(AP) -- News Corp. is placing bets on two ideas that it hopes will shore up sagging business models for media companies: electronic reading devices and charging readers for access to websites.
Rupert Murdoch's media conglomerate said Monday that it has acquired Skiff LLC, a company started by magazine and newspaper publisher Hearst Corp. to create a technology platform for e-readers. News Corp. also is making an investment in Journalism Online LLC, which is developing technology to help publishers collect payments from readers for online material.
Financial details were not disclosed.
Both fledgling ventures are seeking ways to support journalism at a time when publishers are struggling to find ways to be as profitable online as they once were in print.
The idea behind Hearst's Skiff business is to boost the value of material offered by newspapers and magazines by delivering them in a more attractive and distinct form than they exist on the Web.
It previewed a Skiff e-reader in January that it plans to start selling later this year. It featured an 11.5-inch, grayscale touch screen with the ability to download material from Skiff's online store.
The company has announced deals to put material on the Skiff reader from The New York Times, The Financial Times, Forbes and Popular Mechanics, along with book publishers Simon & Schuster and Random House. Skiff says the device will also carry advertising, which would make it distinct from Amazon.com Inc.'s Kindle readers.
The technology Skiff has developed could also be used to publish material on separate gadgets made by other manufacturers.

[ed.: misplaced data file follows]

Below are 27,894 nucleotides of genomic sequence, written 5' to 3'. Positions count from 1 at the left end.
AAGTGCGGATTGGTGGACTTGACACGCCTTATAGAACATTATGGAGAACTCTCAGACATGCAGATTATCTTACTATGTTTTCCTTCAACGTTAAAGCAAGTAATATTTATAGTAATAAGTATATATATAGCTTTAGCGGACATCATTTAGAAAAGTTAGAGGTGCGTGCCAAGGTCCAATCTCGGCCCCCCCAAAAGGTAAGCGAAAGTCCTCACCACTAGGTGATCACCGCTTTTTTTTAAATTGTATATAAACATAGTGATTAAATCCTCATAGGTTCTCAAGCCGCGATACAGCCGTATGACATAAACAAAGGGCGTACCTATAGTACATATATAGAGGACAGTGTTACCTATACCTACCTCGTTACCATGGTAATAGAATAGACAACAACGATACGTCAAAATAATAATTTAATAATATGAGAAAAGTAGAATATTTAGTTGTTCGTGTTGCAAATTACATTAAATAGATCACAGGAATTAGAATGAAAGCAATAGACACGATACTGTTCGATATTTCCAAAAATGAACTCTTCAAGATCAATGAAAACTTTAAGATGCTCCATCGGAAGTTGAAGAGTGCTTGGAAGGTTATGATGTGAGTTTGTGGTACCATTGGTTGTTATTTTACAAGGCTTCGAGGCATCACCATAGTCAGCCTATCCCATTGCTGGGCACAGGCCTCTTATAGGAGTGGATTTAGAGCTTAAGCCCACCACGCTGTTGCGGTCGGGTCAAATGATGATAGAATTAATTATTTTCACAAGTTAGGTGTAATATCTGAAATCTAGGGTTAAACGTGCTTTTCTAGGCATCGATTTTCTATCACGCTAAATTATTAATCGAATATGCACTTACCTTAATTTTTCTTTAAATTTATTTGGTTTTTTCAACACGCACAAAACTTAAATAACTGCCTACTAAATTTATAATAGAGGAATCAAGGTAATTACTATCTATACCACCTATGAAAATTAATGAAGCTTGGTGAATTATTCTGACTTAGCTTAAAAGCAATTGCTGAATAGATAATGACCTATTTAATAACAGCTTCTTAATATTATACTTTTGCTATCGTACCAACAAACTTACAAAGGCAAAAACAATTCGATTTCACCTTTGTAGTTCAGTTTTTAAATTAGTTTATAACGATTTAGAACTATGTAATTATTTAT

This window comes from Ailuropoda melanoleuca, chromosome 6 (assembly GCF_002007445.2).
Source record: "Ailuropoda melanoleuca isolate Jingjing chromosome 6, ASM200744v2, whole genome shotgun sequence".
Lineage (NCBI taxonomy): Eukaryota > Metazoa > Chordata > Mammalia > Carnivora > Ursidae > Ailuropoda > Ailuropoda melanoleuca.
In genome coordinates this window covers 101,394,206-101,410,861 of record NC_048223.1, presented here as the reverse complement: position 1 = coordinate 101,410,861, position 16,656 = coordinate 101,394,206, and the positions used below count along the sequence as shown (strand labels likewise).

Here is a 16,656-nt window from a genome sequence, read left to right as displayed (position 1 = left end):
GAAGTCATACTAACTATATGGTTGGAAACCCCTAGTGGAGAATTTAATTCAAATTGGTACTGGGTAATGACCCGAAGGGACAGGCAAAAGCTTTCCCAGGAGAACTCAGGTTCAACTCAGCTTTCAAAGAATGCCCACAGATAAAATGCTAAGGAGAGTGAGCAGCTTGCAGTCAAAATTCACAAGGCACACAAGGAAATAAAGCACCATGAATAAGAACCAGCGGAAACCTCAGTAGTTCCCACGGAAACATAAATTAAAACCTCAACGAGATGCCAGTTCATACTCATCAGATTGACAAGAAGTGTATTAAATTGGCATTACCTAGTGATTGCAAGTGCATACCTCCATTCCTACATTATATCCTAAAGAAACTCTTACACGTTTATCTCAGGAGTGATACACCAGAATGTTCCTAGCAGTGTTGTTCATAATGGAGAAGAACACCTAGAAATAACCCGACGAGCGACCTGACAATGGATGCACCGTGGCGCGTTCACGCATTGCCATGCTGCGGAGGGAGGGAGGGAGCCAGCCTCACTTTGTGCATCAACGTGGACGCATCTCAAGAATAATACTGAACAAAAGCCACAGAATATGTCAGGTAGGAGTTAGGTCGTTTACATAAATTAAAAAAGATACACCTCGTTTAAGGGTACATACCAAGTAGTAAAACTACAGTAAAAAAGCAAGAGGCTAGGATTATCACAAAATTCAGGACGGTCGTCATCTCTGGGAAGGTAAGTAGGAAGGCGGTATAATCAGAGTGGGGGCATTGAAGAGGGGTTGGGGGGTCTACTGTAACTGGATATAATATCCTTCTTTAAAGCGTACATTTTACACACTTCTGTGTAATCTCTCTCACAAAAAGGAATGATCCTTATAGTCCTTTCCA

The other business News Corp. is investing in, Journalism Online, is setting itself up as the single cash register for a wide swath of online publishers. About 1,500 have signed up, the company said Monday.
Readers will be able to sign in with their credit card and other information just once and buy material from any publisher using the company's system. Each publisher will set its own prices and terms. Journalism Online, which is backed by Court TV founder Steven Brill and former Wall Street Journal publisher Gordon Crovitz, will take a 20 percent cut of the revenue.
The company said it is in final stages of tweaking the system and expects publishers to be rolling out pay models based on it this summer.
News Corp. is buying a minority stake in Journalism Online and will get a seat on its five-person board, the company said.
Murdoch, News Corp.'s chairman, has been a vocal advocate of the idea that readers should pay something to get news from authoritative sources. The Wall Street Journal, which he bought in 2007, is one of the few major news providers that charges for unfettered access to its website.
Others are following, frustrated that even big online audiences have not translated into enough digital ad revenue to support newsgathering. The Journal's main rival, The New York Times, says it will move to a metered model next year, which means it will charge readers after they view a certain number of articles. Subscribers to the printed edition would maintain free access.
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